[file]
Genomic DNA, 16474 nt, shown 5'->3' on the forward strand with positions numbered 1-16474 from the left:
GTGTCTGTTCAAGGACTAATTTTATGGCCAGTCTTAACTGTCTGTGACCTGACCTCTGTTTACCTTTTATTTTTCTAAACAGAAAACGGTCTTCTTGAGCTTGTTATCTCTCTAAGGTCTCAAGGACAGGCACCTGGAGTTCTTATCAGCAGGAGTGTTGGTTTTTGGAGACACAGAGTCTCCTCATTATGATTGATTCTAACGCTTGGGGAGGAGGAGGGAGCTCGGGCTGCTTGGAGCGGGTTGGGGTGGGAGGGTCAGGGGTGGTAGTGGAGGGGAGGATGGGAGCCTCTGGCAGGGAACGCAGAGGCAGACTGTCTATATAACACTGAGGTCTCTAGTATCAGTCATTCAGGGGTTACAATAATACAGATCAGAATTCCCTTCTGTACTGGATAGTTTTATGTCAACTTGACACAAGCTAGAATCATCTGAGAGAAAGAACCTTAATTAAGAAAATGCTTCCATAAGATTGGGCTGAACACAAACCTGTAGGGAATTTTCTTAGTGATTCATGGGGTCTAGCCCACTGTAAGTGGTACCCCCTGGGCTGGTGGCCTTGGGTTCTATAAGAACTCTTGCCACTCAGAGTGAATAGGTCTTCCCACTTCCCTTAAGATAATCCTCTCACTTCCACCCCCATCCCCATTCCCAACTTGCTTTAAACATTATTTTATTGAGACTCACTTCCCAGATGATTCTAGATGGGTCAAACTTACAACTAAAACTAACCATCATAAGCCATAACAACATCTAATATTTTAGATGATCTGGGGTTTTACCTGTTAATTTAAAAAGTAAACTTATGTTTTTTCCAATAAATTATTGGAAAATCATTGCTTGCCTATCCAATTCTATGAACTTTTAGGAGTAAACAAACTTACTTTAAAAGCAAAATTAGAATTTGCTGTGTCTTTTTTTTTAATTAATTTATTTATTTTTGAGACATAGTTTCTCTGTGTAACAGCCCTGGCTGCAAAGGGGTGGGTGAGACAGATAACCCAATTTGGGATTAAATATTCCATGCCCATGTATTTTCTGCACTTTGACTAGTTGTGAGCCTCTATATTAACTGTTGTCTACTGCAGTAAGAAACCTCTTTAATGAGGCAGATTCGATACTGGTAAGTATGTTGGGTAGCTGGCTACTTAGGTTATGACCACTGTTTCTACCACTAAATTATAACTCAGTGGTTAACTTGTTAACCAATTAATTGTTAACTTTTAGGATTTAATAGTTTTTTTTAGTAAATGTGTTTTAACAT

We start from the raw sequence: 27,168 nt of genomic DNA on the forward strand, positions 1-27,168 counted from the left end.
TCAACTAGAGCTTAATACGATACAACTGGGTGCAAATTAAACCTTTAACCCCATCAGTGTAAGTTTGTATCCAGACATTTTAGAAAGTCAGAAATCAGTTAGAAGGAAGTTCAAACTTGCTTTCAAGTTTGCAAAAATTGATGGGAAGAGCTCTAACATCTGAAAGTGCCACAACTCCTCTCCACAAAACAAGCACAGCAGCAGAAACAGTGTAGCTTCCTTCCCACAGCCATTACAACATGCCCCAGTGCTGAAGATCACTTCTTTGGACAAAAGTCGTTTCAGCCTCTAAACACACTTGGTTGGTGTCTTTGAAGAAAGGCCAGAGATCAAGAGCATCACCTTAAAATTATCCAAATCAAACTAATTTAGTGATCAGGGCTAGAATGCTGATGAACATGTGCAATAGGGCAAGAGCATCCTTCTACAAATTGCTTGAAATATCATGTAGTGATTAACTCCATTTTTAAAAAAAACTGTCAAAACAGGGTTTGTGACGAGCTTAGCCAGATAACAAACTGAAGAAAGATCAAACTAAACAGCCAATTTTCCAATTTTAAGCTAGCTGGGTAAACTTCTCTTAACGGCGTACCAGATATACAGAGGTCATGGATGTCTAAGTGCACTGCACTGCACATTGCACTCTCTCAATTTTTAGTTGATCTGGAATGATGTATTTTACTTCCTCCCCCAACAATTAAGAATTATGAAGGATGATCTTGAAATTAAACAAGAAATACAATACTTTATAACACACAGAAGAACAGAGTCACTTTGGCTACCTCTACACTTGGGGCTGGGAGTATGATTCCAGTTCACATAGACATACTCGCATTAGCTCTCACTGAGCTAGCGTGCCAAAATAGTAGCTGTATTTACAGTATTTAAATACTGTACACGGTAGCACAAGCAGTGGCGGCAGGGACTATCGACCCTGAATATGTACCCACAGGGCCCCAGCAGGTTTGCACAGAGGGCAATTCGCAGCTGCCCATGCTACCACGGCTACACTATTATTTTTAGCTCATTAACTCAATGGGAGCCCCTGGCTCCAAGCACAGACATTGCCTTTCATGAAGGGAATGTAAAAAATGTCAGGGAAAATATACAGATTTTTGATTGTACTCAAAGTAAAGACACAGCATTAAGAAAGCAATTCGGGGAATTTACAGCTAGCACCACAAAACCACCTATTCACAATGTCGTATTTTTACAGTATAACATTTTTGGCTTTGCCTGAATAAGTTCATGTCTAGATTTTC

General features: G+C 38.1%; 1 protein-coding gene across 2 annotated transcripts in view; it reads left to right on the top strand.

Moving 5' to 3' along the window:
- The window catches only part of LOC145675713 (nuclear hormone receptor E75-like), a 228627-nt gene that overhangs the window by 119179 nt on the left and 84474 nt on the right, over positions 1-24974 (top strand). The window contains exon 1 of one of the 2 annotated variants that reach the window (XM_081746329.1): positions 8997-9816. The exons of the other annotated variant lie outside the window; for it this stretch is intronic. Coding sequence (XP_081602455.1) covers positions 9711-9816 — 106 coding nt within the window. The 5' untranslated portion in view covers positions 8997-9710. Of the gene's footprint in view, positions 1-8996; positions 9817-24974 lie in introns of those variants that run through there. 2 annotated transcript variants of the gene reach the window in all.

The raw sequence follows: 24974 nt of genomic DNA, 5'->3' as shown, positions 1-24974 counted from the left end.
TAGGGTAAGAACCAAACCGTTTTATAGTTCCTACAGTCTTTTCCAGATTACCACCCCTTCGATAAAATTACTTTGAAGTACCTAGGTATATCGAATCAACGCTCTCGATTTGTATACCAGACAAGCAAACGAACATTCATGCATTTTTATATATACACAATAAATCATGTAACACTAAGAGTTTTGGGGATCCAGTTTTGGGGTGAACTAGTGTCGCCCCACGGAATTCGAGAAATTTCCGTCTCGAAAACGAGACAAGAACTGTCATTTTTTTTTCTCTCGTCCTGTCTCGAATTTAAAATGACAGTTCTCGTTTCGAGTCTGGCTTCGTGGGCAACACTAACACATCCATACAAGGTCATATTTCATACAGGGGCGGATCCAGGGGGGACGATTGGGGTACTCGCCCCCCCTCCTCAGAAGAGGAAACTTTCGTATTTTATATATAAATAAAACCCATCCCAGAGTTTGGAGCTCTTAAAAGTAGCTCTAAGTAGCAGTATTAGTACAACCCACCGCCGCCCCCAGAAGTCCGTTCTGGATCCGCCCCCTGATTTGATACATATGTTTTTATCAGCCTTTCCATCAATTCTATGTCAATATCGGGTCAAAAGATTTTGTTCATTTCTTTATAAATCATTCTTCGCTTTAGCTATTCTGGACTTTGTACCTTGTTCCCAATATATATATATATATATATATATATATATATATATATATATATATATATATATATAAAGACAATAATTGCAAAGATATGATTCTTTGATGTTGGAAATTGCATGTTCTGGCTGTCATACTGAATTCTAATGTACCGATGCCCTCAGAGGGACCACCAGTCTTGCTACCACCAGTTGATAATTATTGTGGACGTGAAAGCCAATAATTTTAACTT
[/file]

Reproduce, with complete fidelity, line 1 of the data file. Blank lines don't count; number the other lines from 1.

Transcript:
Genomic DNA, 16474 nt, shown 5'->3' on the forward strand with positions numbered 1-16474 from the left: